Concept art illustrating economic impact of COVID-19 pandemic

According to survey data, 59% of Hispanic households in Arizona reported job disruptions in the first four months of the pandemic, compared to 22% of non-Hispanic white households.

TUCSON -- One in three Arizona households experienced job disruptions in the first four months of the COVID-19 pandemic, but Hispanic and low-income households were some of the hardest hit, according to recent survey data compiled by researchers in the University of Arizona Department of Agricultural and Resource Economics.

As part of the National Food Access and COVID Response Team's effort to understand the pandemic's impact on food access and security, researchers from the University of Arizona and Arizona State University surveyed more than 600 Arizona households about their experiences in the first few months of the pandemic.

In addition to questions related to food accessibility and food assistance program participation, survey respondents were asked to note job loss, reduction in hours or loss of income.

With support from a UA College of Agriculture and Life Sciences COVID-19 research grant, the online survey was conducted between July 1 and Aug. 10. The results were compiled into a series of three briefs recently published on ASU's Food Policy and Environment Research Group website.

"We approached these briefs from the perspective of: What are people going to need to know right away?" said Ann Josephson, an assistant professor of applied econometrics in the UA College of Agriculture and Life Sciences who helped analyze the data. "What do decision-makers need to know, and where should they focus their efforts?"

Job Disruptions Hit Arizonans Hard

"The first four months of the pandemic was a really important timeframe for job disruptions in particular," Josephson said. "There were major job losses in that period."

According to U.S. Bureau of Labor Statistics data, Arizona's unemployment rate increased from 6.5% in February 2020 to 13.5% by April 2020. Jobless rates have since declined both nationally and in the state of Arizona but remain higher than they were in February 2020.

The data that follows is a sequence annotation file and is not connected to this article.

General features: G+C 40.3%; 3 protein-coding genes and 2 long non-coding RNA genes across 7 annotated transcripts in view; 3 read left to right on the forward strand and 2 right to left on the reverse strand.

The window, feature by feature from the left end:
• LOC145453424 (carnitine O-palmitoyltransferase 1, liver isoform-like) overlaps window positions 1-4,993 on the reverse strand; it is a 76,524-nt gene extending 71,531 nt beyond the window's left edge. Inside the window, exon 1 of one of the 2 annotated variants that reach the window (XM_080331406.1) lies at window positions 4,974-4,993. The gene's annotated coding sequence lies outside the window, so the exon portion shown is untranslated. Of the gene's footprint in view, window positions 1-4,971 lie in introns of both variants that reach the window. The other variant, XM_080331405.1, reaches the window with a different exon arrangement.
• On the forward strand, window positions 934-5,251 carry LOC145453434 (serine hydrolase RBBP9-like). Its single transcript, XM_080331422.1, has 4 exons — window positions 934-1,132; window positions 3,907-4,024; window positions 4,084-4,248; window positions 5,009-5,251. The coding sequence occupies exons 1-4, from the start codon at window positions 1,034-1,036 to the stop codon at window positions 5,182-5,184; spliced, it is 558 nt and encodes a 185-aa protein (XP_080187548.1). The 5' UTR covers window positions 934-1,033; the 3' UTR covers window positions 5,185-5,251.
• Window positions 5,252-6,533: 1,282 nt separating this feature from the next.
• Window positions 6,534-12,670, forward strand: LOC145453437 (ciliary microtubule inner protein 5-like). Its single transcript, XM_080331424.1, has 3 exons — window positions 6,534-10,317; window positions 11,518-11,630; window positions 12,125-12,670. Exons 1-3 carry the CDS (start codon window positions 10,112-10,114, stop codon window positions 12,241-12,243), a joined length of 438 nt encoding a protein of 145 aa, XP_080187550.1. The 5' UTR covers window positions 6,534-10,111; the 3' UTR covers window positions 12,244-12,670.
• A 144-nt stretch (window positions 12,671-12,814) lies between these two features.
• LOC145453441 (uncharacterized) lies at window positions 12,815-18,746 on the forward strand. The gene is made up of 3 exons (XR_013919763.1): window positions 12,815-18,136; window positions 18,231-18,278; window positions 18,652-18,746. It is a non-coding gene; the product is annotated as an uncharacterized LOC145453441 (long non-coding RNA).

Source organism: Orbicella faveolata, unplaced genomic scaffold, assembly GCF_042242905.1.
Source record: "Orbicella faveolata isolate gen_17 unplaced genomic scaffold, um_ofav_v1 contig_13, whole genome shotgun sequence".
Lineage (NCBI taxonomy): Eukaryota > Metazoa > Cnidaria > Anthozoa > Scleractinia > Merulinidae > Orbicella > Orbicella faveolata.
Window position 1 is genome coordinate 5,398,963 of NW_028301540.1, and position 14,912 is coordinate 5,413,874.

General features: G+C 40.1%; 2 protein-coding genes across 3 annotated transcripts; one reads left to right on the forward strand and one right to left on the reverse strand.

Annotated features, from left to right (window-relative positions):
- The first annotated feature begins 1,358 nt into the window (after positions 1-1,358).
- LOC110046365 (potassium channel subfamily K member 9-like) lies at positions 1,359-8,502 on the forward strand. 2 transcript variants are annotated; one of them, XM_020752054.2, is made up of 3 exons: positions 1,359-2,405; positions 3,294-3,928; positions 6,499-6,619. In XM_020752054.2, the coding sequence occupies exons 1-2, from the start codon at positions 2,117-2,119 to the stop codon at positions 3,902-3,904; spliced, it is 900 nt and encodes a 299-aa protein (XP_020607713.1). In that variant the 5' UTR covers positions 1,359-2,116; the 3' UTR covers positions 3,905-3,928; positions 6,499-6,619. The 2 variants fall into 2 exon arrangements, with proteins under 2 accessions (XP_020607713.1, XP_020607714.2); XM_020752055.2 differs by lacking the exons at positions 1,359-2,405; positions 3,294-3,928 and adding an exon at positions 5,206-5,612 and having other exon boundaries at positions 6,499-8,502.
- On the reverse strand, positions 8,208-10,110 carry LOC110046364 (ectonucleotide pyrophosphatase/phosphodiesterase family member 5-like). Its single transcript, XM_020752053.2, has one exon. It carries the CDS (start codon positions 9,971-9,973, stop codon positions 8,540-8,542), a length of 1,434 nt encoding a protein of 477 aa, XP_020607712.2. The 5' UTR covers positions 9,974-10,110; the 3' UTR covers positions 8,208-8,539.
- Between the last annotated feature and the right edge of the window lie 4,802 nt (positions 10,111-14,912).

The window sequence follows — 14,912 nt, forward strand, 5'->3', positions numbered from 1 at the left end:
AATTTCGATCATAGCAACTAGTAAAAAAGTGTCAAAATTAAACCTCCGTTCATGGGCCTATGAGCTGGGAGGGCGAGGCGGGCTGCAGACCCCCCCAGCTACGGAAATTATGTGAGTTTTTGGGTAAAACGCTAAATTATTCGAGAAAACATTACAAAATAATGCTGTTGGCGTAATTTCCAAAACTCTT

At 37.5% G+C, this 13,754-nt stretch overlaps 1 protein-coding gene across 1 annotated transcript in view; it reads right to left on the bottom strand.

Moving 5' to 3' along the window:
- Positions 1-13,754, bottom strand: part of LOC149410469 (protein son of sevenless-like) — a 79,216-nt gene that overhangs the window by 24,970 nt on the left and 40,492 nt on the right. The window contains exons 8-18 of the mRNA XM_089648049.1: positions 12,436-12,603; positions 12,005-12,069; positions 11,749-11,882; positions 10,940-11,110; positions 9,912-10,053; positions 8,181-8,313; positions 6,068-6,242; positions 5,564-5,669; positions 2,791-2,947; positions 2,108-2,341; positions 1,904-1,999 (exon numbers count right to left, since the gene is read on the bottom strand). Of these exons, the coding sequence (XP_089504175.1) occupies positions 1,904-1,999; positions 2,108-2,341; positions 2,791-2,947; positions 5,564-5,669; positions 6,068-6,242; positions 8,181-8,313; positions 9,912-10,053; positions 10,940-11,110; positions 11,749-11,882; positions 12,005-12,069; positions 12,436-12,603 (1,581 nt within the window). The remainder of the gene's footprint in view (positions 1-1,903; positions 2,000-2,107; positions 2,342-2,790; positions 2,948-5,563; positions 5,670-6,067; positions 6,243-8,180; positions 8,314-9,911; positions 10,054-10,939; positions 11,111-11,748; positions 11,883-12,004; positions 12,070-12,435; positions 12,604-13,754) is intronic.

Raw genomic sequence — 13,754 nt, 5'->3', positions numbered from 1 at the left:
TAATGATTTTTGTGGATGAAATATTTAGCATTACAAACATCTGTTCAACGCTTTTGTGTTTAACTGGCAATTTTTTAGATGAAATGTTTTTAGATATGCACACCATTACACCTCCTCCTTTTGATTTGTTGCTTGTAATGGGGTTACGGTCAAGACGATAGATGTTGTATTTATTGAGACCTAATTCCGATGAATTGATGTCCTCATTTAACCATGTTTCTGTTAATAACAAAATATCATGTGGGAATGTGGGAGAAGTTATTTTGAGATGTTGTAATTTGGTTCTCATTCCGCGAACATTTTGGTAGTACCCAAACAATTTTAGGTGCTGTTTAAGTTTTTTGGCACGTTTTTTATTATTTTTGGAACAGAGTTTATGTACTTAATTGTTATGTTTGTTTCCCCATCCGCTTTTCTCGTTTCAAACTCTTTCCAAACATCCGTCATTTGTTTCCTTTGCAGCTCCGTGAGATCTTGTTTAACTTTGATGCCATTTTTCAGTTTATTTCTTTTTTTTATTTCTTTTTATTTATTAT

"I was one of those people who found themselves unemployed in March," said Freddy Driesen, who was in his final semester as a UArizona undergraduate pursuing a degree in agribusiness and management when the pandemic hit.

After losing his job in the hospitality sector, Driesen was offered a role on the research project and assisted Josephson in extrapolating the data and writing computational coding that could be harnessed by researchers across the country.

"The semester ended, but thanks to this project, I was able to research the impact this was having across Arizona on people like me," Driesen said. "You hear that this virus affects everybody, but when you look a little deeper, you see those who could least afford it were the most impacted."

Over a third of Arizona households experienced some form of job disruption within the first four months of the COVID-19 pandemic, but Hispanic and low-income households were disproportionately affected.

According to the survey data, 59% of Hispanic households reported job disruptions compared to 22% of non-Hispanic white households. Low-income households, already at a disadvantage, were among the hardest hit, with almost half of households making less than $25,000 in 2019 experiencing a job disruption during the pandemic.

Dramatic Increase in Arizona Households Facing Food Insecurity

About one in three Arizona households (32%) experienced food insecurity in the early months of the COVID-19 pandemic – a 28% increase from the year prior to the pandemic.